Jesuit Institute South Africa “seriously concerned” with Harassment of Finance Minister
CANAA || By Father Don Bosco Onyalla, Nairobi || 25 August 2016
The leadership of the Jesuit Institute South Africa is expressing serious concerns with South Africa’s Directorate for Priority Crime Investigation (DPCI), popularly known as the HAWKS, over the move to interrogate the Finance Minister Pravin Gordhan on corruption allegations.
In a statement dated Thursday, August 25, Jesuit Fathers Anthony Egan and Russell Pollitt describe the summoning of Mr. Gordhan by the HAWKS as “harassment, which by all accounts has no legitimacy or credibility.”
The HAWKS target organized crime, economic crime, corruption, as well as any other serious crime, which the national President or the South African Police Service (SAPS) may refer to the Directorate.
The HAWKS claim that in his capacity as Finance Minister, Mr. Gordhan made questionable approvals and facilitated the creation of structures within the South African Revenue Service (SARS), “which gathered, collected, evaluated, correlated intelligence contrary to section 3 of the National Strategic Intelligence Act 39 of 1994.”
The Jesuit Fathers state, “There is no legal basis for charging Mr. Gordhan, the motive is, clearly, political” and add, “in the latest developments the HAWKS have reinforced the impression that they are being used as political proxies by President Zuma and/or those connected to the President in their battle for unrestricted access to state funds.”
Meanwhile, In a statement dated Wednesday, August 24, South Africa’s Finance Minister Pravin Gordhan confirms receiving a letter from the HAWKS “requesting that I present myself at their offices on 25 August 2016, at 14h00 in order that a warning statement may be obtained from me.”
In the same statement, Mr. Gordhan declines submitting to DPCI and states, “I therefore, do not intend to present myself for a warning statement for many considerations, both legal and given my other commitments. I remain committed to assist the HAWKS in any bonafide investigation as stated in my statement.”
“I have provided a comprehensive account of matters which the HAWKS had raised in their 27 questions on 18 May 2016,” Mr. Gordhan states.
He also adds, “I have a job to do in a difficult economic environment and serve South Africa as best I can. Let me do my job.”
The letter from the HAWKS makes particular reference to the investigation about “contravention of public finance management Act, 1999, prevention of the corrupt activities Act, 2004 and contravention of national strategic intelligence Act, 1994, et al: Brooklyn CAS 427/5/2015.”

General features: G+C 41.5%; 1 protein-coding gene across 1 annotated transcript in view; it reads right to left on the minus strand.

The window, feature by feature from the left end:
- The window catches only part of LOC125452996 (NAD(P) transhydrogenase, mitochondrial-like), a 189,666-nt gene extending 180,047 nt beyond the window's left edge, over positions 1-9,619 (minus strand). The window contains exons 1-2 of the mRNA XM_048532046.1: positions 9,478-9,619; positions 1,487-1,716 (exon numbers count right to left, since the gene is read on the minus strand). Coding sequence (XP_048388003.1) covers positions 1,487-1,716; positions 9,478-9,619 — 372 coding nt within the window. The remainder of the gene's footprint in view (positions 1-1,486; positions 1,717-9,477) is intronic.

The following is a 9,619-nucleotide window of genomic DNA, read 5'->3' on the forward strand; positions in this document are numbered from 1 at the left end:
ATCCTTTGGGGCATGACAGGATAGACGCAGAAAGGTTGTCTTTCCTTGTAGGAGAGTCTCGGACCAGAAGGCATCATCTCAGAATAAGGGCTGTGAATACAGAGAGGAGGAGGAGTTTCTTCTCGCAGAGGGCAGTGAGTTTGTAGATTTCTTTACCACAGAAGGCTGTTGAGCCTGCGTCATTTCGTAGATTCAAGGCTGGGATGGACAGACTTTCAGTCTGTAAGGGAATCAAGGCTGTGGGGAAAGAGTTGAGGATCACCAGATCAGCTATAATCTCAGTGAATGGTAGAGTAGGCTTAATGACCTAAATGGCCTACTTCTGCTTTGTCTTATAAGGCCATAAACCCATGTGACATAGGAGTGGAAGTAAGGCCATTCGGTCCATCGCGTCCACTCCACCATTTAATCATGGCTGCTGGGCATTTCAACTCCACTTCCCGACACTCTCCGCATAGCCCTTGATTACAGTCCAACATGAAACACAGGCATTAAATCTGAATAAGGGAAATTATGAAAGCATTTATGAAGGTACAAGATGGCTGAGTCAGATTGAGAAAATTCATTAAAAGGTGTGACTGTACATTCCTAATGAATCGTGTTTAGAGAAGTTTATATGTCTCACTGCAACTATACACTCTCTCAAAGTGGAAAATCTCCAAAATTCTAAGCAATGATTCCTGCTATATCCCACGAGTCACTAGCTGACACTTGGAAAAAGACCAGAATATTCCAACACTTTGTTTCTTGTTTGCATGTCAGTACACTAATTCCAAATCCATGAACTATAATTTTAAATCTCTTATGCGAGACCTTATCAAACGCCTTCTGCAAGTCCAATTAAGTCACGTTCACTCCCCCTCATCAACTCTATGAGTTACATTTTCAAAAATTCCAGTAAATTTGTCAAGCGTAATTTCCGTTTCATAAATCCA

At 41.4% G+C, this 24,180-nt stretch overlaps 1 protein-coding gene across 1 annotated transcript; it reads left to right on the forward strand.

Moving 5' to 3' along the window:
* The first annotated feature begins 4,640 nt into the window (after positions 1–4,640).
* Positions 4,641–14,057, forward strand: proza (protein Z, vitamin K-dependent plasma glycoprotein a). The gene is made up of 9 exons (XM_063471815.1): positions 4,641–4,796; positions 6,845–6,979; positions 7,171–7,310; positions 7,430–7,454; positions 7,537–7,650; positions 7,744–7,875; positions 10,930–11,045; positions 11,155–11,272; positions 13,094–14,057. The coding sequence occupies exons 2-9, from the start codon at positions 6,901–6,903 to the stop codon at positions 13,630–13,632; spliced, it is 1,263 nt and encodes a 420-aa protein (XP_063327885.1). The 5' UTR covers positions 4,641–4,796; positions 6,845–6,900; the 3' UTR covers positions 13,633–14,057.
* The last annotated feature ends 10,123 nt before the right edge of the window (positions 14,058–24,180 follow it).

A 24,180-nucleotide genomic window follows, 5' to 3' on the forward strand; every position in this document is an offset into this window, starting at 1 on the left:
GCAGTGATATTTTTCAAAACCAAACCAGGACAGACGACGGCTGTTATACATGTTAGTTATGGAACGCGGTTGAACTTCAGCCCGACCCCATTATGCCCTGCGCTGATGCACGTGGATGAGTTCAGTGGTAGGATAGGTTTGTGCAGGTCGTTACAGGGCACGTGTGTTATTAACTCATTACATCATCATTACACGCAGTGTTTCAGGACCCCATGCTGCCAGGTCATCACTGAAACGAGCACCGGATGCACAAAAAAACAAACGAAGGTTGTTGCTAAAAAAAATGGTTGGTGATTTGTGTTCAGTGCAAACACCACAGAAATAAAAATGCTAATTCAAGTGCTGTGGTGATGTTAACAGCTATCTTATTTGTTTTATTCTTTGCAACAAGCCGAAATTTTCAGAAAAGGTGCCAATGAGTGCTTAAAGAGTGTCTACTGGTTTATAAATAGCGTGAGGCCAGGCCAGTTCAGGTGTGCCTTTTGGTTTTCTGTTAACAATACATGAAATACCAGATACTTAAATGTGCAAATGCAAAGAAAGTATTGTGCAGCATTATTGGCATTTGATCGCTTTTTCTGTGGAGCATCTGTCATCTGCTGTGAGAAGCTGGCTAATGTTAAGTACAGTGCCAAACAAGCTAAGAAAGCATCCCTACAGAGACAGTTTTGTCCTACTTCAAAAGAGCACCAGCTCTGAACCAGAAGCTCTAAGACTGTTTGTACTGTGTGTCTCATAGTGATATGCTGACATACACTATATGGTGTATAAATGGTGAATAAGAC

“If the case against Mr. Gordhan is proved to be malicious, as evidence suggests, then the individuals at the HAWKS who are responsible for this, and those who ordered them, must be held personally liable and accountable for their actions,” the Jesuit Fathers conclude in their statement.
Below is the full text of South Africa’s Jesuit Institute statement; contacts of authors of the statement are further below
STATEMENT ON THE HAWKS AND THEIR PURSUIT OF FINANCE MINISTER, MR PRAVIN GORDHAN
25 August 2016
The Jesuit Institute South Africa is seriously concerned with, what appears to be, the continued harassment by the HAWKS of the Minister of Finance, Mr. Pravin Gordhan. This harassment, which by all accounts has no legitimacy or credibility, has serious consequences for the country. The fall of the local currency on Tuesday/Wednesday is indicative of the economic consequences for an already struggling economy.
It is well known that Mr. Gordhan, together with business in South Africa, has worked tirelessly to avert a ratings downgrade for the country. If this disturbing attack on Mr. Gordhan by the HAWKS continues, a ratings downgrade will become a reality and it will have devastating consequences for South Africa – especially the poorest of the poor.
The HAWKS are rapidly losing any credibility they may have had as an impartial and trustworthy law enforcement agency. They are ignoring the much more credible allegations against British American Tobacco. There is no legal basis for charging Mr. Gordhan, the motive is, clearly, political. Just a few months ago the compromised HAWKS head, Berning Ntlemeza, assured Mr. Gordhan that he was not being investigated. What has changed or was Ntlemeza not telling the truth?
Furthermore, in the latest developments the HAWKS have reinforced the impression that they are being used as political proxies by President Zuma and/or those connected to the President in their battle for unrestricted access to state funds, particularly in connection to the nuclear procurement deal and South African Airways. If there is cause for concern, and Mr. Gordhan needs to be investigated, a credible body must be tasked with doing the investigation.
It is also concerning to note, after the Finance Minister debacle in December 2015 and the damage that firing of Mr. Nene did to the economy, that President Zuma continues to allow this kind of action to be pursued. Once again President Zuma’s government displays a leadership which is self-serving. It does not care about the common good. To step in now, Mr. President, and end this racket and put the country’s struggling economy first, may be your last opportunity to show that you are concerned about the common good.
If the case against Mr. Gordhan is proved to be malicious, as evidence suggests, then the individuals at the HAWKS who are responsible for this, and those who ordered them, must be held personally liable and accountable for their actions.
For further information please contact:
Fr. Anthony Egan, SJ
Political Analyst/Social Ethicist
+ 27 72 938 4553 OR firstname.lastname@example.org
Fr. Russell Pollitt, SJ
Jesuit Institute Director
+ 27 82 737 2054 OR email@example.com